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Brazil rethinking national team's future after disastrous loss, failure in home World Cup

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SAO PAULO - The World Cup held potential disaster for Brazil — the country, not the team.

Yet the country pulled off a magnificent tournament, albeit with a few bumps. It's the team that has left many Brazilians wondering what went horribly wrong.

The Cup was widely seen as theirs for the taking, especially on home turf. They finished in fourth place with their star badly injured and the brutal memory of a 7-1 rout by the Germans in front of a global audience.

The most successful nation in World Cup history has been eliminated in three straight tournaments, enough to raise questions about whether it's doing the right things to keep up with countries that have dominated the sport in recent years.

It's already clear Brazil won't be the same after the home tournament.

A change in coach is certain after the confederation announced Monday that Luiz Felipe Scolari will not be returning, and new players will be joining Neymar and Oscar for the 2018 World Cup in Russia. Critics say bigger changers are needed, including in the local football confederation.

The resounding 7-1 loss to Germany, which embarrassed the nation, could become a turning point for the national team. The semifinal defeat has everyone thinking about the need to rebuild.

"We failed. We didn't play up to expectations, we know it wasn't a good tournament," said striker Neymar, who missed the last two matches because of a back injury. "We didn't play the kind of football that the Brazilian national team plays. It was just regular, and that's why we still reached the semifinals, but it wasn't Brazilian football, not the kind of football that enchants everybody."

Brazil never displayed its traditional "Jogo Bonito," or "Beautiful Game," and ended the tournament with three wins, two draws and two losses, including 3-0 to the Netherlands in the third-place match on Saturday.

"Brazilian football has to evolve in general," right back Dani Alves said. "We can't discredit the work that has been done by this team, but we have to find a way to start restructuring our football from the youth levels up."

Sports Minister Aldo Rebelo blamed some of Brazil's failings on young players moving early to European clubs. He said parents were given jobs with clubs, and brought their children along.

"I have already denounced this," Rebelo said Monday. "This is a type of football colonialism exercised by rich teams in Europe."

The president of the Brazilian confederation, Jose Maria Marin, had said that losing the World Cup at home would be like "going to hell."

"We need to think football differently," said Brazilian coach Paulo Autuori, who led Sao Paulo to the Club World Cup title in 2005. "We need the Brazilian confederation in the hands of people from football. We need people in charge who can think football."

Marin, a former politician, is leaving the confederation next year and will be replaced by Sao Paulo state federation president Marco Paulo Del Nero. Both were politically linked to Ricardo Teixeira, who ruled the confederation for more than 20 years before resigning in 2012 citing medical reasons and amid a cloud of allegations of corruption and irregularities in his administration.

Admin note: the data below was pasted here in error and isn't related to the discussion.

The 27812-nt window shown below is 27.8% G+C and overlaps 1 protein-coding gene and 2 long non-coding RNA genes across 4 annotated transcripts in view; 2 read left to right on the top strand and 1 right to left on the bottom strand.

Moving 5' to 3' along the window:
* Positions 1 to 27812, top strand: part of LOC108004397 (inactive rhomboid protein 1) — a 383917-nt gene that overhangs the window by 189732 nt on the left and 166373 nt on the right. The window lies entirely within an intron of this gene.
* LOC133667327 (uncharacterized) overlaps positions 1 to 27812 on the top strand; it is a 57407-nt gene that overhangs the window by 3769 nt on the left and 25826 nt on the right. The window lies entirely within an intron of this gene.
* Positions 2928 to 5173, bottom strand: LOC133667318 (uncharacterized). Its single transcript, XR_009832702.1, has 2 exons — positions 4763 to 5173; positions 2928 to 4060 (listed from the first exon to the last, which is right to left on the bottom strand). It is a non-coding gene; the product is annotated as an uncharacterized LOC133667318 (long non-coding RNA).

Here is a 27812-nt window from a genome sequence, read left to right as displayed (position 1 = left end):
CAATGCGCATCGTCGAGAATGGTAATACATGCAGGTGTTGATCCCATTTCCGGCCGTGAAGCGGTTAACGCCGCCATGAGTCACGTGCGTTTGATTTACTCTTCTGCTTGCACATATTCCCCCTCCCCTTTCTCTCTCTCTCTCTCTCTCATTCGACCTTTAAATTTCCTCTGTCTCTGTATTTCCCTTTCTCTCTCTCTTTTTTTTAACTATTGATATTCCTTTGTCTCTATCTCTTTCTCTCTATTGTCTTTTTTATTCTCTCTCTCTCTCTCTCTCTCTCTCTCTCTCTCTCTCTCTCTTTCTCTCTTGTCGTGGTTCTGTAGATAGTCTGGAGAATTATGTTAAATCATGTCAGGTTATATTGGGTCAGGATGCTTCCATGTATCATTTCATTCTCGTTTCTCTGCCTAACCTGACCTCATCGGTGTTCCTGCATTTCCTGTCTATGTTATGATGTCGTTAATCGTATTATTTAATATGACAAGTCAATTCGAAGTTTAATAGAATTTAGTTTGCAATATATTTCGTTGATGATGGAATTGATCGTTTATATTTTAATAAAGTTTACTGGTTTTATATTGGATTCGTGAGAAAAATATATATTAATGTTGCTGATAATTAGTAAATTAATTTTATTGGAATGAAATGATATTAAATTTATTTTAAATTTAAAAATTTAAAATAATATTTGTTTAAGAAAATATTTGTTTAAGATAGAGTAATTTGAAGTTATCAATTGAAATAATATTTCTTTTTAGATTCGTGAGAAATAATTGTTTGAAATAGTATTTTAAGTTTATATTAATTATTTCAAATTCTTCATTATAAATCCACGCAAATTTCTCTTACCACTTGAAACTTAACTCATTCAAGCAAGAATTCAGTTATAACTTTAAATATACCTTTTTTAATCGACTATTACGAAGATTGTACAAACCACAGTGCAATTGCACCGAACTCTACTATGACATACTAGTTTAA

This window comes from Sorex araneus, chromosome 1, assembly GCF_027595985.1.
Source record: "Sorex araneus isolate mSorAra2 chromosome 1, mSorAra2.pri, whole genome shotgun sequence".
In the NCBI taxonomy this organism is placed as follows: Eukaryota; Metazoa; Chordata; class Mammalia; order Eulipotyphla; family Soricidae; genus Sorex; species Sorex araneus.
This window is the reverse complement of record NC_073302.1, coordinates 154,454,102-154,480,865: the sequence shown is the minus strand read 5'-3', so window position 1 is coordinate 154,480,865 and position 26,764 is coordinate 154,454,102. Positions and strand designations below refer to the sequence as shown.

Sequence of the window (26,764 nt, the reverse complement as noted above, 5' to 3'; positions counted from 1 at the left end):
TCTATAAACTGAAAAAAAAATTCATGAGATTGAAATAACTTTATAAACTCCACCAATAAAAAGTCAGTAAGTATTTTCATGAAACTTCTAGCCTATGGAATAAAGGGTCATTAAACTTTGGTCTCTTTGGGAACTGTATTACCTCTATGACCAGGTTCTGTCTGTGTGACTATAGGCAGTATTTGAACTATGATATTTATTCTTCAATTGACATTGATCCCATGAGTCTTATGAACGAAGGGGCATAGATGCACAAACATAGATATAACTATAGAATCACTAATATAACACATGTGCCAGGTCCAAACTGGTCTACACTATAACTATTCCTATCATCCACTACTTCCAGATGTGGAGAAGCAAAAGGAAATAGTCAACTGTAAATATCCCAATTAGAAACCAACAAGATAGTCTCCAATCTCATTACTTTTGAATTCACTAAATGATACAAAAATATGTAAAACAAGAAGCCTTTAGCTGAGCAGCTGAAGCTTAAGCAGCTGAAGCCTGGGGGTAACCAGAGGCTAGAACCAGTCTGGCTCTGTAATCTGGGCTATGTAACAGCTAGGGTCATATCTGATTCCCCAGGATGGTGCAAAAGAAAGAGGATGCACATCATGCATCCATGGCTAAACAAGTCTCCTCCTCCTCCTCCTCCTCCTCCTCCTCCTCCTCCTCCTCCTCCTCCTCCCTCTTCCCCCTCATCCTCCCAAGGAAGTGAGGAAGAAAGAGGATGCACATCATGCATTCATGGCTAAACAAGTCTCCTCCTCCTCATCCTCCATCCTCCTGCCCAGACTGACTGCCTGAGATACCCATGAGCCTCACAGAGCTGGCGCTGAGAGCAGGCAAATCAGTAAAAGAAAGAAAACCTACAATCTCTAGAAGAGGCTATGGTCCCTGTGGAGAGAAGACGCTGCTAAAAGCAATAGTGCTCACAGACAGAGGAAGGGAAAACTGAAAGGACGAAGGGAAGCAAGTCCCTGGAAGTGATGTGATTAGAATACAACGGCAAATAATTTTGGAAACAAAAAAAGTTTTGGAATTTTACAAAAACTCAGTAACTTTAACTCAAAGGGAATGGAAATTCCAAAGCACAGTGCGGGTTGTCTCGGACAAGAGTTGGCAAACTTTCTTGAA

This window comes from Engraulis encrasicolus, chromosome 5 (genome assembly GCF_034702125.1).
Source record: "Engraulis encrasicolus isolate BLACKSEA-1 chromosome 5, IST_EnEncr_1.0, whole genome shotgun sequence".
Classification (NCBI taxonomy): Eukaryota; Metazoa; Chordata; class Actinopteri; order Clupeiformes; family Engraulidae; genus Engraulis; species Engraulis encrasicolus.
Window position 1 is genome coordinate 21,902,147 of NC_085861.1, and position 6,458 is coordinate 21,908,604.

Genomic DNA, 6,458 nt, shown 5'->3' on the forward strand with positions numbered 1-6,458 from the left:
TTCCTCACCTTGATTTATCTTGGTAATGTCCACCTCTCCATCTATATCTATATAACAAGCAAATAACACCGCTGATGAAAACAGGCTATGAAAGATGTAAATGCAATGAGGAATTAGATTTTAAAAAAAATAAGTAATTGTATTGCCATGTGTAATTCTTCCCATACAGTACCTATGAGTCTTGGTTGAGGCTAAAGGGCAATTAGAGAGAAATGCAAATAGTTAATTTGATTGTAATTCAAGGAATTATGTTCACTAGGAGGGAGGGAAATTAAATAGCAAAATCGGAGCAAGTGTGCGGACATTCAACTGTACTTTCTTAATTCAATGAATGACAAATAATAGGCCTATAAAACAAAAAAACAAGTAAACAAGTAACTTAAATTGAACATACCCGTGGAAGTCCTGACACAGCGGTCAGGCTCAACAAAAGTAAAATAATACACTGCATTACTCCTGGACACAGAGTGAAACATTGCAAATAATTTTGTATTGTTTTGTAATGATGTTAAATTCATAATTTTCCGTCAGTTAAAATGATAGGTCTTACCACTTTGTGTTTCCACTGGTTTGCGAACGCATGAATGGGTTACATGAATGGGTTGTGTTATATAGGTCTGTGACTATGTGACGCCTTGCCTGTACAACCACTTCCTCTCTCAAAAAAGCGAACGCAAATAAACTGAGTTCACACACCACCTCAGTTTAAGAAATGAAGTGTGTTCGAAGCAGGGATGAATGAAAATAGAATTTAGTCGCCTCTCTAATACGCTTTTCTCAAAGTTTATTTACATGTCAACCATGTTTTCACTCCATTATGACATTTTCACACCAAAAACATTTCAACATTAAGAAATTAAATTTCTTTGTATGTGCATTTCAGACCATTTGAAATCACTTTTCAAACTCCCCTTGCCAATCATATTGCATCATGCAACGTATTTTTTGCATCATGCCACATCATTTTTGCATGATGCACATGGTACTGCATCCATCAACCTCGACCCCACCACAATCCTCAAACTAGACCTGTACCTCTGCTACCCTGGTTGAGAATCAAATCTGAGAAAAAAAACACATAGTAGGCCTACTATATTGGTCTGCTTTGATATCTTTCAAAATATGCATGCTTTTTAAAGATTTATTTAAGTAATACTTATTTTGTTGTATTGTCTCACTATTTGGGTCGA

Del Nero had said he would like Scolari to stay as the head of the national team despite his failure to win the title at home, but Marin said Monday that the confederation will not keep the coach after the World Cup. Scolari had said it would be up to the confederation to decide whether he would continue.

Scolari was picked to lead the 2014 team mostly because of his popularity and experience from the 2002 title, but many critics said he was outdated as a coach. Before rejoining the national team, the coach was relegated in the Brazilian league with Palmeiras.

"We should thank him, but we need to choose new people with new thoughts about how to play the Brazilian way," said former Brazil star Zico, who also blamed Brazil's problems "on poor administration, a lack of structure and a vacuum of leadership."

Scolari said Brazil is going through a period in which there are "fewer young promising players" in the country, and said that the confederation needs to "keep working" to make sure more appear in the future.

There are a few names already rumoured to be the next coach, including Tite and Muricy Ramalho, who have been successful with local clubs in recent years. Ramalho is a four-time Brazilian champion, while Tite led Corinthians to the Club World Cup title in 2012. There is also talk in local media about international coaches, including Pep Guardiola, Jose Mourinho, and Chile's Argentine coach Jorge Sampaoli.

Regardless of the new coach, many of the players will be changing.

Of the 23 players picked by Scolari for the home tournament, only seven will be younger than 30 in Russia — Neymar, Oscar, Marcelo, Luiz Gustavo, Paulinho, Willian and Bernard.

"It was disappointing in the end, but we have to remember that this generation has started a rebuilding process for 2018 with a fourth-place finish at the World Cup," Scolari noted.

Neymar, who will be 26 in Russia, will still be carrying the hopes of the national team for a sixth world title.

"This will hurt for a long time, but we know that better days will come," the 22-year-old striker said. "We have to do whatever possible to make sure we can make the Brazilian people happy again."

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Follow Tales Azzoni at http://www.twitter.com/tazzoni

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